One of the big investing stories of 2020 involved Robinhood and similar companies, which offer free or low-cost trades. Although such companies may claim to democratize investing, critics say these apps can "gamify" investing and encourage short-term excitement over long-term plans. For example, when users make their first trades, digital confetti falls in the app. It also includes a watch list of stocks for users to track. Robinhood's investment app stands out for offering a streamlined trading platform and free cryptocurrency trading. Its account minimum is $0.
But users should be careful. Investing experts say what's good news for the trading app — record trades this past June — is likely not good news for a user's long-term financial health.
These behavioral nudges can encourage investors to act with only their short-term interests in mind. Financial planners liken trading apps to gambling apps rather than investing apps. A better way to build wealth, investing experts say, is to recognize that investing is not a short-term gain. You need to have time for your investment to grow.
Among competitors are InteractiveBrokers and SoFi, as well as many big-name online brokers that in late 2019 eliminated trading commissions and fees. But Robinhood is one of the few brokers to give investors the opportunity to trade cryptocurrency, which can be very risky.
On the apps, even novice investors can trade with one click, and they don't need a ton of money to get started, which has historically been an obstacle for some. Half of Robinhood's 13 million users had never invested before.
The worry is that it doesn't feel like real money. But it is real, and Robinhood makes money off its users even if it doesn't charge for each trade. Market makers like Virtu or Citadel Securities pay e-brokers for the right to execute customer trades. The broker is then paid a small fee for the shares that are routed, which can add up to millions when customers trade as actively as they have this year.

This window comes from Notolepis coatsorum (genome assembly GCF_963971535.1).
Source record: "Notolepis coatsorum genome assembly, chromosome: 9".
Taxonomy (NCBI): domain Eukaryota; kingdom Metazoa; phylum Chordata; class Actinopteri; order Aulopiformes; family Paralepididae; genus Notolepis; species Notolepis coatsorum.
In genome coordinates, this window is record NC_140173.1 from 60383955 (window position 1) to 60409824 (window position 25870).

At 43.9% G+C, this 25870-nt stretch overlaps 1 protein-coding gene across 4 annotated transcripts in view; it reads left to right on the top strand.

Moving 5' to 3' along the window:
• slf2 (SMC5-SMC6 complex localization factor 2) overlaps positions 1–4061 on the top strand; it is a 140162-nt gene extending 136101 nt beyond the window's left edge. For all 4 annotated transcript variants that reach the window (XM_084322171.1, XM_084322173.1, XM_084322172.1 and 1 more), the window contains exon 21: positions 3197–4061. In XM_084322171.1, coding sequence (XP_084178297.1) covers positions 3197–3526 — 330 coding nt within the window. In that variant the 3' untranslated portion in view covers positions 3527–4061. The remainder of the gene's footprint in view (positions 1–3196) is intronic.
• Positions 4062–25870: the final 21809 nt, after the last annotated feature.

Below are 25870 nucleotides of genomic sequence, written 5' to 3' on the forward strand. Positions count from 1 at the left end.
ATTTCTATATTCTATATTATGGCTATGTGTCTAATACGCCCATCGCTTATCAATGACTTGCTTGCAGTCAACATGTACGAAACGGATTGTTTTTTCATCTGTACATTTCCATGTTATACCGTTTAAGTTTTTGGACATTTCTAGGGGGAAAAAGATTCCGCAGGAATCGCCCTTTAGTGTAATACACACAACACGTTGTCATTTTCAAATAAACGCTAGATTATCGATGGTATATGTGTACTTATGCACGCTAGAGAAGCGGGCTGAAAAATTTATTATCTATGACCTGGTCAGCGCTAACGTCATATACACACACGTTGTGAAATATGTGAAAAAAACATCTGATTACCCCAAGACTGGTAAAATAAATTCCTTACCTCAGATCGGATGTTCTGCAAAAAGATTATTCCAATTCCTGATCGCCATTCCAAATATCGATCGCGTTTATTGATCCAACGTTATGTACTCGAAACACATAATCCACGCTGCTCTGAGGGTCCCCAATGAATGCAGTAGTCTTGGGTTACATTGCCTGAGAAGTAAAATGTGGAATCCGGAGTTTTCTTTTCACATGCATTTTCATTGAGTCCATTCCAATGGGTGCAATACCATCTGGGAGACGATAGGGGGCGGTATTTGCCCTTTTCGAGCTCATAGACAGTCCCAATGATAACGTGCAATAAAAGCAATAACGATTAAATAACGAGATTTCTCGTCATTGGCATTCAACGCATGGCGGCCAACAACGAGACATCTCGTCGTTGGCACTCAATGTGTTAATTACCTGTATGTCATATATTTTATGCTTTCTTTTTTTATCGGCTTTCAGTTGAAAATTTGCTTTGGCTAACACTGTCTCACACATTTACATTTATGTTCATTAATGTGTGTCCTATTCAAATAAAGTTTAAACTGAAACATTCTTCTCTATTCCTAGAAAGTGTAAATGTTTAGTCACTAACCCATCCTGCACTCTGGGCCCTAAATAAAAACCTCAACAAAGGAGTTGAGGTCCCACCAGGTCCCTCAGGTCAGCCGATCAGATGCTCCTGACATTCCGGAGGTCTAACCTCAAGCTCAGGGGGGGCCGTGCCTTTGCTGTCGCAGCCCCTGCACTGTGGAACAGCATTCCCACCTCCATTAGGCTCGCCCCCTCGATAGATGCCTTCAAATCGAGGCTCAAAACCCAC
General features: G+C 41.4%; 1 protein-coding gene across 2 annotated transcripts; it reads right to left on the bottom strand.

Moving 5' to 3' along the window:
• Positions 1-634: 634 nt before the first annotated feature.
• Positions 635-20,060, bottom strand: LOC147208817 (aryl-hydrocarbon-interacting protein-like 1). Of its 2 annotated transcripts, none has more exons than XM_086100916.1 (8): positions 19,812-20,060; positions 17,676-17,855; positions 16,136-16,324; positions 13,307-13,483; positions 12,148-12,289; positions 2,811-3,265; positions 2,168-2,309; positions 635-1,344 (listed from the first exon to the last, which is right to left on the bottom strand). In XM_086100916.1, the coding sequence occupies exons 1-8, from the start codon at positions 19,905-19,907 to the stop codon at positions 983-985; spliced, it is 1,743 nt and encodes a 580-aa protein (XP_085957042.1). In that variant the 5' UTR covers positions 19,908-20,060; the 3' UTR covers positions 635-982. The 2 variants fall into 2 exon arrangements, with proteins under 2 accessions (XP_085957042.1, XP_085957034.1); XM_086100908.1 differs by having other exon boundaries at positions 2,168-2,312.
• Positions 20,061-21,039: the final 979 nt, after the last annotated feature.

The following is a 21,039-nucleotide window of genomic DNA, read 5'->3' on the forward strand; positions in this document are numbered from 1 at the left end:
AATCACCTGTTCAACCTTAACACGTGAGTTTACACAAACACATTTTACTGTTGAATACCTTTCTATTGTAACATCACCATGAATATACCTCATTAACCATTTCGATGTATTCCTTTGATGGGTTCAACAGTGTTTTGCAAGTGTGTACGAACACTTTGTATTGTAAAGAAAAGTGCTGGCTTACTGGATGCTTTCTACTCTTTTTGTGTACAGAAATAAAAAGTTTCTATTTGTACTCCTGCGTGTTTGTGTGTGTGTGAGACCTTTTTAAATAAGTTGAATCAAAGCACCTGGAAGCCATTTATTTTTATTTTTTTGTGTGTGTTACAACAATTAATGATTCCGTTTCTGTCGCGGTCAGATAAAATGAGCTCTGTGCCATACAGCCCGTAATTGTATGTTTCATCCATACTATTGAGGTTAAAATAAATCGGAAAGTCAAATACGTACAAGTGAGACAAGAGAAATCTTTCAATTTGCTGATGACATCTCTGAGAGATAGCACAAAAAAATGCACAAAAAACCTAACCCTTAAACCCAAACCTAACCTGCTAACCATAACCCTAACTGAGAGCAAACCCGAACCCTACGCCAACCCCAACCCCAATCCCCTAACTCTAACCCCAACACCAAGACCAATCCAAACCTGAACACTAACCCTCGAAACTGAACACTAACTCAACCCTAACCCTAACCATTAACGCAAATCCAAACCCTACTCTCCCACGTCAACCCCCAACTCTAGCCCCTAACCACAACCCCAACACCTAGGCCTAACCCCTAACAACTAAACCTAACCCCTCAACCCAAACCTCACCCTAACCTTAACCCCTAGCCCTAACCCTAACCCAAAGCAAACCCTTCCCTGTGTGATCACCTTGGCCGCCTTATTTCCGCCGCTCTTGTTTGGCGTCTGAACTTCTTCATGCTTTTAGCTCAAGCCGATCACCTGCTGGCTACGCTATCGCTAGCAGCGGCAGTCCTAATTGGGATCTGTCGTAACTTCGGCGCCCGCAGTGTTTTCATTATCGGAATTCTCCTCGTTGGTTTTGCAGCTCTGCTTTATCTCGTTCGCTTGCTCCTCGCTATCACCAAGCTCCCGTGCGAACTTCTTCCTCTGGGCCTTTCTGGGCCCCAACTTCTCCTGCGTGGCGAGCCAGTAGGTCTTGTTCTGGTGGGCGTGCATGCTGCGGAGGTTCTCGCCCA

Investment experts are terming it the perfect storm for retail trading — people working from home, boredom from social distancing and the ease of using a trading app. With the U.S. facing record-high unemployment, some have seen trading as a way to make money, driving people to the market and to online usage. It's highly unlikely the online user will be able to beat the market consistently. The ease of Robinhood's app may encourage users to make bad decisions.
Take options. An options contract gives the holder the right to buy or sell an underlying security at a specific price until a certain date, and Robinhood users traded them at the highest pace of any retail brokerage, according to an analysis from The New York Times. The app encourages users to look at their account settings and step up with free options trading, critics claim. If you're accustomed to using a smartphone, you'll find the sign-up and account-funding process easy, users say. Approved customers are notified within the hour and can initiate bank transfers. But investing in options is more speculative, providing more upside but also more downside losses.
Traders use options contracts to speculate. Investors are required to disclose their investment experience and knowledge. They're also required to acknowledge the risk they're taking on. App users have reported not understanding what they're getting into.
The bottom line? It may be more prudent to work with professionals on your investing plan and not treat it like a game. A strong financial foundation and understanding the risks involved, plus doing research before you invest, is strongly advised by investment experts. Be careful not to get in over your head.
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